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Chemical Engineering
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Sand-based thermal-energy storage

| By Gerald Ondrey

Using concentrated solar thermal (CST) energy to supply industrial-heating requirements is a promising way to reduce the use of fossil fuels. This is the aim of Magaldi Green Energy (Rome, Italy; ), which developed its Solar Thermo Electric Magaldi (STEM) CST technology. STEM-CST not only converts solar radiation into thermal energy, but integrates energy storage in order to supply process steam, even in the absence of sunlight. The patented STEM-CST technology consists of a primary-mirror field (heliostats) and a secondary reflector positioned over a ground-mounted solar receiver, consisting of a fluidized bed (FB) of silica sand (diagram). The FB can be uniformly heated to 600°C, and can then release the stored energy via heat exchangers immersed in the sand. This approach has the advantage over alternative molten-salt storage systems, because the sand can operate at both lower and higher temperatures. The STEM-CST system can deliver thermal energy within the required temperature range (100–400°C) for many industrial sectors, including paper, food-and-beverages, chemicals and plastics.

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Source: Magaldi Green Energy

The first experimental module started up in June 2016 at the Integrated Energy Hub of A2A Enerie Future in San Filippo del Mela in Messina, Sicily, where it operated for 12,000 h.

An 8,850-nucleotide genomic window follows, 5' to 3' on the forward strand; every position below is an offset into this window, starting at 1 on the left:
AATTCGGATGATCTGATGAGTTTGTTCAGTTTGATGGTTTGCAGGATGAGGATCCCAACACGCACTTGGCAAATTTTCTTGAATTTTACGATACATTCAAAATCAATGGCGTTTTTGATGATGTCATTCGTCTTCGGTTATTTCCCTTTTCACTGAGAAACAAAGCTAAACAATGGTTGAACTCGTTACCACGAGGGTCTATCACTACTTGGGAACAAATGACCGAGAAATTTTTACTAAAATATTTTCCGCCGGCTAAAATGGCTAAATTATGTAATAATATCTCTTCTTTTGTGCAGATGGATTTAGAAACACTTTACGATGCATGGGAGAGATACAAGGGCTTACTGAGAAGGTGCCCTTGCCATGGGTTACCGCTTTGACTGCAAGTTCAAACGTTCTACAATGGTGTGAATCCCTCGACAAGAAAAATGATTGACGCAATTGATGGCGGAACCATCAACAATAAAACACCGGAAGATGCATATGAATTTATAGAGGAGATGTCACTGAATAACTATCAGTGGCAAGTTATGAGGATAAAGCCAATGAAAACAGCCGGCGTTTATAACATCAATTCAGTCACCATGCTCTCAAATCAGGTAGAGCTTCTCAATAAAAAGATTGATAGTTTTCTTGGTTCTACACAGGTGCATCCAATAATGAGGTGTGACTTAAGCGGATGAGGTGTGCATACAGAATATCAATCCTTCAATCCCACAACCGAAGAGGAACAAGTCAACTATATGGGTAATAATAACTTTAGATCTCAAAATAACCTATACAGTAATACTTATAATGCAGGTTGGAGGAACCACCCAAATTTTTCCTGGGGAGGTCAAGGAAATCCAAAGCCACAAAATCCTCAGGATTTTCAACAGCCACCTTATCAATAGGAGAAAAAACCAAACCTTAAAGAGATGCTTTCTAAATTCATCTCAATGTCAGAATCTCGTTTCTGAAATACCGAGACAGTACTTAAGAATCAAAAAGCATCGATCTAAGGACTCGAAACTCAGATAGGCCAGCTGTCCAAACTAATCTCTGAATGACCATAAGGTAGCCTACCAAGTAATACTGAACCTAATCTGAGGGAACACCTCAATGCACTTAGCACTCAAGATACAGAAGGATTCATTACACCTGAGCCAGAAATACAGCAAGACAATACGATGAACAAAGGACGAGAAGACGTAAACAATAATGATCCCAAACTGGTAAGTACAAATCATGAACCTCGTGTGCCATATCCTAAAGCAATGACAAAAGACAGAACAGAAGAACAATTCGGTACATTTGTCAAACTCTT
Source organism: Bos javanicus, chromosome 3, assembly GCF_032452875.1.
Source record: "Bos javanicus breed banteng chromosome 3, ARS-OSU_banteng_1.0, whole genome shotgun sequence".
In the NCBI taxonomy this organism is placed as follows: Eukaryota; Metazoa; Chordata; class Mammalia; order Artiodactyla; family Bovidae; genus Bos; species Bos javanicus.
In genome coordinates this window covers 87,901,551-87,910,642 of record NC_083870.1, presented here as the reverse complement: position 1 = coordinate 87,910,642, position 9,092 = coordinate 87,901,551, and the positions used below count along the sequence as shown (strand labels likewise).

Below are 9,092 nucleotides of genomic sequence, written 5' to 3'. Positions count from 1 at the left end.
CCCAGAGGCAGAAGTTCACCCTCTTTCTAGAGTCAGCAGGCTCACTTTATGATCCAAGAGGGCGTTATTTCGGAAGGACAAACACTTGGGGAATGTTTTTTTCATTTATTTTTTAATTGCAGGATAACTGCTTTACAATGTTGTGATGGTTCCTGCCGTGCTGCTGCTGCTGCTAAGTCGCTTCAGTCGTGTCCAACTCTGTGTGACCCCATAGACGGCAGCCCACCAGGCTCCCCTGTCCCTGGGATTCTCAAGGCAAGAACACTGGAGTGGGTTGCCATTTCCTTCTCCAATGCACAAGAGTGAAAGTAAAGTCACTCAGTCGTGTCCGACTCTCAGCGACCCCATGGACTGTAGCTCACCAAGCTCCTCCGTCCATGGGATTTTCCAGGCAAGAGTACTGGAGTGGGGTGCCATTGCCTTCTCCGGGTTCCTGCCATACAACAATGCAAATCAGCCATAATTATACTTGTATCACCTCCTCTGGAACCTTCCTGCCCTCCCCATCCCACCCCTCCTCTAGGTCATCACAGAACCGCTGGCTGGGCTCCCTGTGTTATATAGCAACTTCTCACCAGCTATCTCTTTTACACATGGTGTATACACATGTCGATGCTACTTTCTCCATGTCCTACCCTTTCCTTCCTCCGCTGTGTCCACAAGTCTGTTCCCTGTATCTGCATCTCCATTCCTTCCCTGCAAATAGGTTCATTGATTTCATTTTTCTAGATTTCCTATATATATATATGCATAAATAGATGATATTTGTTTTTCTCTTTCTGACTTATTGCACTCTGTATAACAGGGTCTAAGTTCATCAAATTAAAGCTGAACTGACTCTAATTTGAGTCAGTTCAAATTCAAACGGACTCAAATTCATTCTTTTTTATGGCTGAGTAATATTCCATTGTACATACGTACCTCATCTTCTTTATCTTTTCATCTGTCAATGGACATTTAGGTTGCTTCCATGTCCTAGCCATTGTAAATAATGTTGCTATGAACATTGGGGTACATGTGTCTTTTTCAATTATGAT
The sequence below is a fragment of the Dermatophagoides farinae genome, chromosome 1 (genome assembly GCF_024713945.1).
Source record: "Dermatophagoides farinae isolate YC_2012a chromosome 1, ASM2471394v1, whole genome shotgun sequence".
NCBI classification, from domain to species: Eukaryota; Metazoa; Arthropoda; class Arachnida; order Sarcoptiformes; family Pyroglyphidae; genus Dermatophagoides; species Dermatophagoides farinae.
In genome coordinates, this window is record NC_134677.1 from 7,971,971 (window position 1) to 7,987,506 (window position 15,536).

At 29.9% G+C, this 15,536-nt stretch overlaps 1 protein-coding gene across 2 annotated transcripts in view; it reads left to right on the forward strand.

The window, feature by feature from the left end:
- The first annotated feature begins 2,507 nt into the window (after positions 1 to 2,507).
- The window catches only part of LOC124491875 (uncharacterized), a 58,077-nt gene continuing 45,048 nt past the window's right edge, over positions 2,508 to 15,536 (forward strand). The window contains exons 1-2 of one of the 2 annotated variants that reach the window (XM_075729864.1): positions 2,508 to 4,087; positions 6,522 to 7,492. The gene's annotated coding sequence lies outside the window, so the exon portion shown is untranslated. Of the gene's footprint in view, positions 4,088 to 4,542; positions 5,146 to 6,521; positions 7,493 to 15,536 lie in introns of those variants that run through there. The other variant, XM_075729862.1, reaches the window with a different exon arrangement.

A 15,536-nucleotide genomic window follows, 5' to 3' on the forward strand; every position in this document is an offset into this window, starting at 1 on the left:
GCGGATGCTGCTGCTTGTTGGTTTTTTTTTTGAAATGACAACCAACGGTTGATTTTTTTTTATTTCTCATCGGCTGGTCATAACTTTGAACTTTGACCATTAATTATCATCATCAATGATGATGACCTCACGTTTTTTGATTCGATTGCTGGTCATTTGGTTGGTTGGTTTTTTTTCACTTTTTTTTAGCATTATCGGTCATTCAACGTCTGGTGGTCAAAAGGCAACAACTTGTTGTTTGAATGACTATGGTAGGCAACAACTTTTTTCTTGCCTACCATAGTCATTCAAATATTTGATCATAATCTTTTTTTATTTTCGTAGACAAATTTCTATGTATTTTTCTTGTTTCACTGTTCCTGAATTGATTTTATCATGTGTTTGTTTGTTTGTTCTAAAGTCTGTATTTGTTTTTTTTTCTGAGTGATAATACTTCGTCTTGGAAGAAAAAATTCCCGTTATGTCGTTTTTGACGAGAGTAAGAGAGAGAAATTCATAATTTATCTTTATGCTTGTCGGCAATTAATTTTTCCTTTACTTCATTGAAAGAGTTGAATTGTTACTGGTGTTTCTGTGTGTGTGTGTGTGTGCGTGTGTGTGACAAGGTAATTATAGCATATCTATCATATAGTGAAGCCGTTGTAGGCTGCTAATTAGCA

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Source: Magaldi Green Energy

In parallel, the Magaldi Group has developed MGTES (Magaldi Green Thermal Energy Storage), which is also based on a FB of sand, but uses electrical heating (from photovoltaic (PV) or wind generators) to “charge” the battery. Last March, Enel-X (Rome; ) and the Magaldi Group joined a partnership to further develop MGTES technology. The first application will involve supplying “green” thermal energy to meet the energy needs of vegetable-oil producer I.GI S.r.l. (Buccino, Italy), a supplier of Ferrero Group. It involves building a 5-MW PV plant and a 125-ton MGTES system with a daily storage capacity of 13 MWh of thermal energy. The MGTES system will become operational in the second half of 2024.
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